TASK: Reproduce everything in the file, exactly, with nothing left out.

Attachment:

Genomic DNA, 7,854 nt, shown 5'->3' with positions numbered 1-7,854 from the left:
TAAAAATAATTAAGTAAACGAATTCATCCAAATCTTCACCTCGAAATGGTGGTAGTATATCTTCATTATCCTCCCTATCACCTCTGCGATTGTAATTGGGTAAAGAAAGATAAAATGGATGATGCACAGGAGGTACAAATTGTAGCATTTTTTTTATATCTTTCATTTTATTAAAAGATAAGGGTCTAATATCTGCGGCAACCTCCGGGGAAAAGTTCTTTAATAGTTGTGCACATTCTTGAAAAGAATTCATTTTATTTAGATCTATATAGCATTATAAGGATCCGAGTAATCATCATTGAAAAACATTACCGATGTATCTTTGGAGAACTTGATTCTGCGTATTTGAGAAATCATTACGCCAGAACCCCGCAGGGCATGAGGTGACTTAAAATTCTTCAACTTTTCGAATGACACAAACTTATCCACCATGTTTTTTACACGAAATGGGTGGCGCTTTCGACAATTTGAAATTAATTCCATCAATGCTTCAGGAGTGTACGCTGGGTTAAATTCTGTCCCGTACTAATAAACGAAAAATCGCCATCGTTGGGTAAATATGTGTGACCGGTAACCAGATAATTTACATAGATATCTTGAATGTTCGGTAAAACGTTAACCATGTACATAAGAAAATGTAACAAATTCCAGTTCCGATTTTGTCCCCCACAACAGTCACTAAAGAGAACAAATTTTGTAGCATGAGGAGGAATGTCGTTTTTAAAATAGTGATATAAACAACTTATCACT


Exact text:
Genomic DNA, 7,854 nt, shown 5'->3' with positions numbered 1-7,854 from the left:
TAAAAATAATTAAGTAAACGAATTCATCCAAATCTTCACCTCGAAATGGTGGTAGTATATCTTCATTATCCTCCCTATCACCTCTGCGATTGTAATTGGGTAAAGAAAGATAAAATGGATGATGCACAGGAGGTACAAATTGTAGCATTTTTTTTATATCTTTCATTTTATTAAAAGATAAGGGTCTAATATCTGCGGCAACCTCCGGGGAAAAGTTCTTTAATAGTTGTGCACATTCTTGAAAAGAATTCATTTTATTTAGATCTATATAGCATTATAAGGATCCGAGTAATCATCATTGAAAAACATTACCGATGTATCTTTGGAGAACTTGATTCTGCGTATTTGAGAAATCATTACGCCAGAACCCCGCAGGGCATGAGGTGACTTAAAATTCTTCAACTTTTCGAATGACACAAACTTATCCACCATGTTTTTTACACGAAATGGGTGGCGCTTTCGACAATTTGAAATTAATTCCATCAATGCTTCAGGAGTGTACGCTGGGTTAAATTCTGTCCCGTACTAATAAACGAAAAATCGCCATCGTTGGGTAAATATGTGTGACCGGTAACCAGATAATTTACATAGATATCTTGAATGTTCGGTAAAACGTTAACCATGTACATAAGAAAATGTAACAAATTCCAGTTCCGATTTTGTCCCCCACAACAGTCACTAAAGAGAACAAATTTTGTAGCATGAGGAGGAATGTCGTTTTTAAAATAGTGATATAAACAACTTATCACT